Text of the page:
The L.A. Times’ Real Estate section this weekend carried this story about home “staging,” where a company comes in and essentially transforms your home’s interior to a model home’s. For example, here’s a Silver Lake home a company called Moving Mountains Design staged, before:
Michelle Minch, the owner of Pasadena-based Moving Mountains Design & Home Staging, and her crew staged a vacant California-cottage-style home in Silver Lake, finishing up around 5 p.m. on the Thursday before Christmas. She planned on coming back the next day with a few more throw pillows for the window seat, but the listing agent had scheduled three showings for that morning. Before Minch and the extra throw pillows could arrive, the sellers had a full-price offer. Days on market: one — in what was the slowest December sales market in about a decade. The house sold for $1,442,500 without making it into the Multiple Listing Service.
So, what’s the catch? Well, it’s not free: The above staging cost $7,000, including two months’ worth of rental furniture for the entire house and a guest house. But depending on how much you’re selling your house for, it could certainly prove to be worth the money.
If you just can’t see yourself parting with that kind of dough, there are still things you can do to improve your chances. There’s a reason model homes look the way they do. The more your house looks like a model, the better your chances of enticing buyers.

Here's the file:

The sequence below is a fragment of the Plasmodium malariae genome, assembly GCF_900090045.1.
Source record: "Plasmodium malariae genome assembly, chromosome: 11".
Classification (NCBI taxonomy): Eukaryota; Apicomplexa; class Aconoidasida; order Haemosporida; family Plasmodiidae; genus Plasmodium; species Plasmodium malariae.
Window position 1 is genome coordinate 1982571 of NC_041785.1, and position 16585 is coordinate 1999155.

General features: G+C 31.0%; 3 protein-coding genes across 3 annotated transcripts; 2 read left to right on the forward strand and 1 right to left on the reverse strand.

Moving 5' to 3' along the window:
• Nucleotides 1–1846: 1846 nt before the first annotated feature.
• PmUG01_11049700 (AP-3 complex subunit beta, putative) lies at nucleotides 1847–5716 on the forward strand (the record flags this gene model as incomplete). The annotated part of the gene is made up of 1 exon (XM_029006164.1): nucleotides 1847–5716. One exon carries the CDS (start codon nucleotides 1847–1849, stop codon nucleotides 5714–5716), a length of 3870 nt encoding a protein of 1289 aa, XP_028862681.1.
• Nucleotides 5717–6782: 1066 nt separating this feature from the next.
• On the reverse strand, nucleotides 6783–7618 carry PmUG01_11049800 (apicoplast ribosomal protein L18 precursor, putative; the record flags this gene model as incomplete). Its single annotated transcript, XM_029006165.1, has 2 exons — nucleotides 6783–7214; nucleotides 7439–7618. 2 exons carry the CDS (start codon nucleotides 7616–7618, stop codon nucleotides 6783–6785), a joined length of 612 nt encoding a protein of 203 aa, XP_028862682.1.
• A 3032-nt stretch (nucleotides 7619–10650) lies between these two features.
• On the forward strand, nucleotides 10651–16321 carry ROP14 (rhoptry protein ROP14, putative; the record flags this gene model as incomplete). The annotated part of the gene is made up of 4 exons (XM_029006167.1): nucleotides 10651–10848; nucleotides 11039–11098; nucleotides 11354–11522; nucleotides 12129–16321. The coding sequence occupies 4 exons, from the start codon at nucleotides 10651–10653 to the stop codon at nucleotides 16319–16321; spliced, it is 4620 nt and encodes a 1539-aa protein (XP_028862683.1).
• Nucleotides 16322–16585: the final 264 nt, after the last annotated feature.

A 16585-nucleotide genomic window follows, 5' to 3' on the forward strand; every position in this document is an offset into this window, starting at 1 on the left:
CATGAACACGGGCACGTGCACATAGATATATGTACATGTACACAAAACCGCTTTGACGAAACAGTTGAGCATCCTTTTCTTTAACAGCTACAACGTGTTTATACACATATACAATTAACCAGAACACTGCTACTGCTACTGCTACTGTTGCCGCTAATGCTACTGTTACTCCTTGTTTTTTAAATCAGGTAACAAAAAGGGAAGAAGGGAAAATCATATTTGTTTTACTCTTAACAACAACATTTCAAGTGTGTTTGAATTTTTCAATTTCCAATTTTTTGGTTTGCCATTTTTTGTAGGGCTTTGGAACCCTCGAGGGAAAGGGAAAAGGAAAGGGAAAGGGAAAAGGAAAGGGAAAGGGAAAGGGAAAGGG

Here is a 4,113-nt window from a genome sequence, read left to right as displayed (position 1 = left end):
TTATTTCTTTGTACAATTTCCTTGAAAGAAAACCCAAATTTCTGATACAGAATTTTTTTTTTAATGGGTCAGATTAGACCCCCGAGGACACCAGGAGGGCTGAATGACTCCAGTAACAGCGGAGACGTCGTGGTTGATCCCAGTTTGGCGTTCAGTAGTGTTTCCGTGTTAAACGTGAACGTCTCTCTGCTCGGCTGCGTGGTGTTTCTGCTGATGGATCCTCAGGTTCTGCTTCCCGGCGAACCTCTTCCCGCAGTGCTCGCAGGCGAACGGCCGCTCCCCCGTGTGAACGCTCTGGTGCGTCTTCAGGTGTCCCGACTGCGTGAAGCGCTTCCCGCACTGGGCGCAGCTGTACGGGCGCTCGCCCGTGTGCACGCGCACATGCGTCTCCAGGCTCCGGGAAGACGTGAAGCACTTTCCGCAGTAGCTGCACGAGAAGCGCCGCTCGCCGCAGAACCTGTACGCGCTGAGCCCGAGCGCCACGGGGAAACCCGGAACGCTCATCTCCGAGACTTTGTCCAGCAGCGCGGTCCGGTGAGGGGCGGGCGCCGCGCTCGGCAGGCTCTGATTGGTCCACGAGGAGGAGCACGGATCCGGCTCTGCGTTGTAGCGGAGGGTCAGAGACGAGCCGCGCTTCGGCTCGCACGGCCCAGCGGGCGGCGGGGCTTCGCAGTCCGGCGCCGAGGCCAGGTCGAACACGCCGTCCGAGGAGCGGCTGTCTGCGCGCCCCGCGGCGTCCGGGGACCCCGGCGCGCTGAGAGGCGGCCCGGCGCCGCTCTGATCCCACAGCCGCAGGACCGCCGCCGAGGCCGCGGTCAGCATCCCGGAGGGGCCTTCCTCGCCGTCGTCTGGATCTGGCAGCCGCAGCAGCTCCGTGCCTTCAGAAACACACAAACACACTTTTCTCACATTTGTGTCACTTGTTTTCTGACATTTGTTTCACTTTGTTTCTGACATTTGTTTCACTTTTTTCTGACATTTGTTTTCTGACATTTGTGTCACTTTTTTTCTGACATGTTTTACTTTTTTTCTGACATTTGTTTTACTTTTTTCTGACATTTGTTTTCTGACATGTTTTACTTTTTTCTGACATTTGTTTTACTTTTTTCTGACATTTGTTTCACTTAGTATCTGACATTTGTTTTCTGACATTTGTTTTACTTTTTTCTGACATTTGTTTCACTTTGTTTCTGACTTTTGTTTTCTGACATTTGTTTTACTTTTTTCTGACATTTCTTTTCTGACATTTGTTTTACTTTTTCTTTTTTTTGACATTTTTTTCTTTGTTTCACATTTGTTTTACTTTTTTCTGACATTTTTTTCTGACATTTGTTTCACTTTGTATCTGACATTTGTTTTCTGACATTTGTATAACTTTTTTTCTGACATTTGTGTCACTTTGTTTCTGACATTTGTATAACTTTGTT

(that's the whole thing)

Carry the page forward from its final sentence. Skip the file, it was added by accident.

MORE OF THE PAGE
1) Get rid of the clutter. In model homes, there are no overflowing closets, junky garages, dusty knick-knacks. Put your cra…. I mean, stuff, in storage.
2) Clean. Model homes are spotless. After you de-clutter, have a pro come in and scour the place. Don’t forget about carpets and windows.
3) Deodorize. Replace smoke and pet odors with pleasant fragrances. Try dabbing some vanilla extract on your light bulbs. Turn on your lights, and your house will smell like fresh-baked cookies.
4) Freshen. New, neutral paint can do wonders for your home’s appearance. Add some bouquets, candles, artwork and other accessories to make rooms look more inviting.
5) Re-cover. Hide worn furniture with fresh slipcovers, a la “Trading Spaces.”
6) Rearrange and remove. Arrange your furnishings to create an open yet intimate space. If you have too much furniture, see #1.
7) Be critical. How would you react when entering your house for the first time? If it’s with anything less than unbridled enthusiasm, you need to do more. In this market, homes need to impress.